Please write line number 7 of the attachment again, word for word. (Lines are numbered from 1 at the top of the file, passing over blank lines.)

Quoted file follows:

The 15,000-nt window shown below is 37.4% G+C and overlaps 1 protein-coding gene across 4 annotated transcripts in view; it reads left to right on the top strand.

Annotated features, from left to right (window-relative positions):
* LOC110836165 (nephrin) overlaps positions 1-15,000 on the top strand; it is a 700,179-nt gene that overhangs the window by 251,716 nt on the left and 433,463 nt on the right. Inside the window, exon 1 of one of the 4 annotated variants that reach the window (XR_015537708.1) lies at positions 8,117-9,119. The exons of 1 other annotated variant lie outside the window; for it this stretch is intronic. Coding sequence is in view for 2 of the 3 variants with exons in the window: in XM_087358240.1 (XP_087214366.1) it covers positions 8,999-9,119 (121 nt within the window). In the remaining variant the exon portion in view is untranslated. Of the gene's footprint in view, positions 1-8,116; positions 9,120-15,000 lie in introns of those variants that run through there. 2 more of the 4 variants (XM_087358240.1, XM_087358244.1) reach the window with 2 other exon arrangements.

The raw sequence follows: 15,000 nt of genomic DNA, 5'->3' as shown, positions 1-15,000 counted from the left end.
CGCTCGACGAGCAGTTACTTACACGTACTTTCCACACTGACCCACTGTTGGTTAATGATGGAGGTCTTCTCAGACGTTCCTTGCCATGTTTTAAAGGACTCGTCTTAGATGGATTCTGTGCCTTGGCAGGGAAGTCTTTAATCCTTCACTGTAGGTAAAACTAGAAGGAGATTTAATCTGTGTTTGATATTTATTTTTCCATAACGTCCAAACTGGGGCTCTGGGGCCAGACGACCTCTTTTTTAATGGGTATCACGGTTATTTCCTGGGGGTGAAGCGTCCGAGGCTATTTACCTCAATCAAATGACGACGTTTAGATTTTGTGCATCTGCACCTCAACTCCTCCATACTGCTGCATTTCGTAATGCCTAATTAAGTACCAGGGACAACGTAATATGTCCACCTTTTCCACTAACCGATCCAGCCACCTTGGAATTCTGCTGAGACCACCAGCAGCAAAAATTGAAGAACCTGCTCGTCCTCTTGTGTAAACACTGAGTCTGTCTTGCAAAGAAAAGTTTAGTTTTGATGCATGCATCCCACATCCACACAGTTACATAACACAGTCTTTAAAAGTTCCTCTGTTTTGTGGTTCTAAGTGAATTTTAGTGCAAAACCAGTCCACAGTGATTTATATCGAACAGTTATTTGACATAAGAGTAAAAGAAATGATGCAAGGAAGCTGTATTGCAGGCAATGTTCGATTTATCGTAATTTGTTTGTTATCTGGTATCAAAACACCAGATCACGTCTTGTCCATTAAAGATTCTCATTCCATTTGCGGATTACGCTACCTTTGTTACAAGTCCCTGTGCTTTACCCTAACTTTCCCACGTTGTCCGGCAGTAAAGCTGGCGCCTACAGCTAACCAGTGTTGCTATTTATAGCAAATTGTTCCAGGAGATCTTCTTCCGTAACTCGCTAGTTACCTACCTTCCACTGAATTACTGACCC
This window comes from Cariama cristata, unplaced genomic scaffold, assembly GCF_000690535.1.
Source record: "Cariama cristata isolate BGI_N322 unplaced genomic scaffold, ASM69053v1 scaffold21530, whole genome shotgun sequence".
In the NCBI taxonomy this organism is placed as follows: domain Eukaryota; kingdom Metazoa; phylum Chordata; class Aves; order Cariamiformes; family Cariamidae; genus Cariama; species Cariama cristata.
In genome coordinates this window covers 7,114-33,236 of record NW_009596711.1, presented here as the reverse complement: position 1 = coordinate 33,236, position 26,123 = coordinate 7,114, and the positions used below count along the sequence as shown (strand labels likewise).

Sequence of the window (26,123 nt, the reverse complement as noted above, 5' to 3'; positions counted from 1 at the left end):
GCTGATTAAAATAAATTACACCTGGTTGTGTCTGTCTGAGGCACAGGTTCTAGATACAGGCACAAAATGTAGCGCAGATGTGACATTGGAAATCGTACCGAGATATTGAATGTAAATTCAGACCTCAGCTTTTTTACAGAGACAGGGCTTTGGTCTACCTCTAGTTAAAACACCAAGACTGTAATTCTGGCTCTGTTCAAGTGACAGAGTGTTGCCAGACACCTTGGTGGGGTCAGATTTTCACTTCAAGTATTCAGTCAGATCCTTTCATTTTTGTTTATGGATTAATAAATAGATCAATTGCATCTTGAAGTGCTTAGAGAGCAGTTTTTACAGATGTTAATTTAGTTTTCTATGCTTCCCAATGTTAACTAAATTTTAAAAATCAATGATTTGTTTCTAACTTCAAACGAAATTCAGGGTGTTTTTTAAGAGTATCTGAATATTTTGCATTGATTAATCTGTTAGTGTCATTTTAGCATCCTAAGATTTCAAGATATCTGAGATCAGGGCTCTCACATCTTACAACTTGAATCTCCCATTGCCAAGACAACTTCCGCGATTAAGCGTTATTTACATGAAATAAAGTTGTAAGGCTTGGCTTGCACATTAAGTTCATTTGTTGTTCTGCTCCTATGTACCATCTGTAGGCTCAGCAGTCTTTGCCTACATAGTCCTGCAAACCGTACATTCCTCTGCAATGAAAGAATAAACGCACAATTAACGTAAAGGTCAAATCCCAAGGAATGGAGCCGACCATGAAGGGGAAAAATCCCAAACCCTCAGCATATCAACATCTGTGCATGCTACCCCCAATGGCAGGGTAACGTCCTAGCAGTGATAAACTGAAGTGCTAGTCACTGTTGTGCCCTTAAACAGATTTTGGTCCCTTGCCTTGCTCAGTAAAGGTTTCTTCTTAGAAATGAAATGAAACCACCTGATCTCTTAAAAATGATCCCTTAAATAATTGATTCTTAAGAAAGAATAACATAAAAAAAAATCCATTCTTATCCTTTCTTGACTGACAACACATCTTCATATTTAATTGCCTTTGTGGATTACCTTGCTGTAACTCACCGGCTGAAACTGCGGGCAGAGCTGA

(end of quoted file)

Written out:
Source record: "Cariama cristata isolate BGI_N322 unplaced genomic scaffold, ASM69053v1 scaffold21530, whole genome shotgun sequence".